Not Your Average Apocalypse: ‘Your Cities, Your Tombs’

ycytThis is a kaleidoscopic and dystopic novel about collective madness and paranoia. It is the antithesis of those novels which hoped to heal the wounds post-9/11. Instead these 225 pages allow the wound to get reinfected. The only band-aids here are dirty, blood-encrusted and peeling at the edges. Yes, this is not an ‘easy’ read. Your Cities, Your Tombs removes the heart of conventional narrative and shoves it in a blender, and in the end, reminds us not how far we’ve come, but how fucked up we really are.

The America in Jordan Krall’s book is a world lit by flickering florescent ceiling lights; where wall-to-wall-carpeted rooms are cluttered with cheap office furniture, plastic bags full of empty prescription bottles, and cardboard boxes stacked with instructional ‘how-to’ VHS tapes (in which the tracking is always out of whack). In this world, we have ten hour work days, which are followed by stretches of nail-biting insomnia. If there are any dreams to be had, we simply exist in them only as spectators, watching skyscrapers implode and explode in slow motion on a continual static-filled loop. This is a place where everybody has their own pill, their own fantasy on how the world will end.

A-Bangladeshi-rescue-worker-walks-on-the-rubble-of-the-building-that-collapsed-Wednesday-in-Savar-on-April-27-2013.-AP-PhotoKevin-Frayer-960x639Rapid and brief, yet hypnotically layered, Jordan Krall’s ‘novel of effect’ plays with the kaleidoscope narratives of post 9/11 literature; not as a meditation (as Colm McCann did with his Let the Great World Spin) but more as a mind-fuck. J.G. Ballard’s The Atrocity Exhibition is a comparable tome — brief glimpses of a world locked in the throes of a dystopic madness. But instead of playing with Ballard’s pyrotechnics of metaphor and mutilation, Krall subdues the language and plays it more straight. He offers quick chapters from a wide cast of characters – and their memories, dreams and fantasies merge into one narrative which is not only about the last whimper of the world, but about the perspectives comprising the flame to light that last, fatal wick.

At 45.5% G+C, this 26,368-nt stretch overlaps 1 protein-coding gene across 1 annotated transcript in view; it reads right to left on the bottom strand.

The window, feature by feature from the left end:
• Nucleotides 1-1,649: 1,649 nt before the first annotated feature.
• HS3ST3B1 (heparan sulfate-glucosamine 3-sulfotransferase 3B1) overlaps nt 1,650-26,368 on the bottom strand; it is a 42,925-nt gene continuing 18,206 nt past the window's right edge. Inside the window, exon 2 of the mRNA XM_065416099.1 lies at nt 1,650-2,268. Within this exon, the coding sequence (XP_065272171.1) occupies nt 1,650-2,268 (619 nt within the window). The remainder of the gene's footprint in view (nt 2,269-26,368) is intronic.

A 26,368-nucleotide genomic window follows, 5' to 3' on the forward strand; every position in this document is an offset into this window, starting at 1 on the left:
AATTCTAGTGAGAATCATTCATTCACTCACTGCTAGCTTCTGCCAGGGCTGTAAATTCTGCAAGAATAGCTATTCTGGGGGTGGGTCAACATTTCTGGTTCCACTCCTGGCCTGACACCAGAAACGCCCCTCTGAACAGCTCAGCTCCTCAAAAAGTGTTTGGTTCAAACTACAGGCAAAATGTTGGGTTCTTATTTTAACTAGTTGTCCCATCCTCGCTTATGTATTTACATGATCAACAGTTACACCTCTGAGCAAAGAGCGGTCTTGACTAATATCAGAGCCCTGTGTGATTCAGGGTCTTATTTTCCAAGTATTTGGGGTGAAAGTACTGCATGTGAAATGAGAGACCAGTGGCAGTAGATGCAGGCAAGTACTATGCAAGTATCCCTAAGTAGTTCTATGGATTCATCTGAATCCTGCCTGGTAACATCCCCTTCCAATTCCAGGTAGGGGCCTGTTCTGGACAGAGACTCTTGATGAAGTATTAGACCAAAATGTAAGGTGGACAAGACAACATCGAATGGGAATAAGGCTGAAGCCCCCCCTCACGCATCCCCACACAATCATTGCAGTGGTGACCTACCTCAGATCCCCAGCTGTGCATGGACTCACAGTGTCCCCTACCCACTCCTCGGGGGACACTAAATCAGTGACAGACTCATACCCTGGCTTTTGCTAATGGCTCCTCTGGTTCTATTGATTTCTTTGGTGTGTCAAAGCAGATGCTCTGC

The one line to typify this book: ‘We will be cremated against our wishes.’

Again, this is not cheery shit.

Not only big cheers to author, Jordan Krall, but also to the people behind Copeland Valley Press, a small publisher that puts out works beyond the ‘bizarro’ moniker, and does so with professionalism and gleeful abandon. Keep an eye on these guys — their madness is contagious. And a second round of cheers to designer, Matthew Revert, for his wonderfully mad cover to this edition.

One last note: I read most of this short novel during the miserable winter commute to and from work. I found that stacked inside a sardine can chugging through the city, shoulder to shoulder with strangers, was the best way to read this book. Don’t read on a cozy chair by the fireplace. Read it in the thick of the city during rush hour, sweaty palms and all. Trust me, it sets the tone just right.

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